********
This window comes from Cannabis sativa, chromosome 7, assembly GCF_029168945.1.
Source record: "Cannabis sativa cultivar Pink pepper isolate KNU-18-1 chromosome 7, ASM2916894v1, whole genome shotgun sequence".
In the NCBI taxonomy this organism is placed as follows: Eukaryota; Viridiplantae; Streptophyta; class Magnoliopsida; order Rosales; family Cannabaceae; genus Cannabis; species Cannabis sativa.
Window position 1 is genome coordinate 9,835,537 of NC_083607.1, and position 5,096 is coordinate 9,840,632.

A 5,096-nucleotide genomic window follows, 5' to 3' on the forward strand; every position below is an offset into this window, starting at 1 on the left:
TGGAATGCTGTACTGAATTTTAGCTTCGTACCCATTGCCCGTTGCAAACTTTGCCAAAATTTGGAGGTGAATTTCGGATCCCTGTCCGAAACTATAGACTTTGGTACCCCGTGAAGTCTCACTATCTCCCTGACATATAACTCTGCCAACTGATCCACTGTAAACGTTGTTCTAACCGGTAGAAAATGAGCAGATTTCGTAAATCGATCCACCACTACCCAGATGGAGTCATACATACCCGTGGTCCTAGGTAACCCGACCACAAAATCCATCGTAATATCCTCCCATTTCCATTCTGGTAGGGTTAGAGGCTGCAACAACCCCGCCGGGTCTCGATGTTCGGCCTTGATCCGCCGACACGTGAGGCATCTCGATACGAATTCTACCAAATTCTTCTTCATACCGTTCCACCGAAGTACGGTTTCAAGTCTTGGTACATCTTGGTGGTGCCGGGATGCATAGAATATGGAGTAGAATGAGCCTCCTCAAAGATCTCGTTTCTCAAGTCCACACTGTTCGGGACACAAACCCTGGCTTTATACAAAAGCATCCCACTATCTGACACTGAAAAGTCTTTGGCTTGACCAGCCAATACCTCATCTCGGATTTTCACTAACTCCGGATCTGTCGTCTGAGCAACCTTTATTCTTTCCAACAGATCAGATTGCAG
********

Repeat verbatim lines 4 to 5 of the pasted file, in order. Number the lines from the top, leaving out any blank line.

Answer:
Window position 1 is genome coordinate 9,835,537 of NC_083607.1, and position 5,096 is coordinate 9,840,632.

A 5,096-nucleotide genomic window follows, 5' to 3' on the forward strand; every position below is an offset into this window, starting at 1 on the left: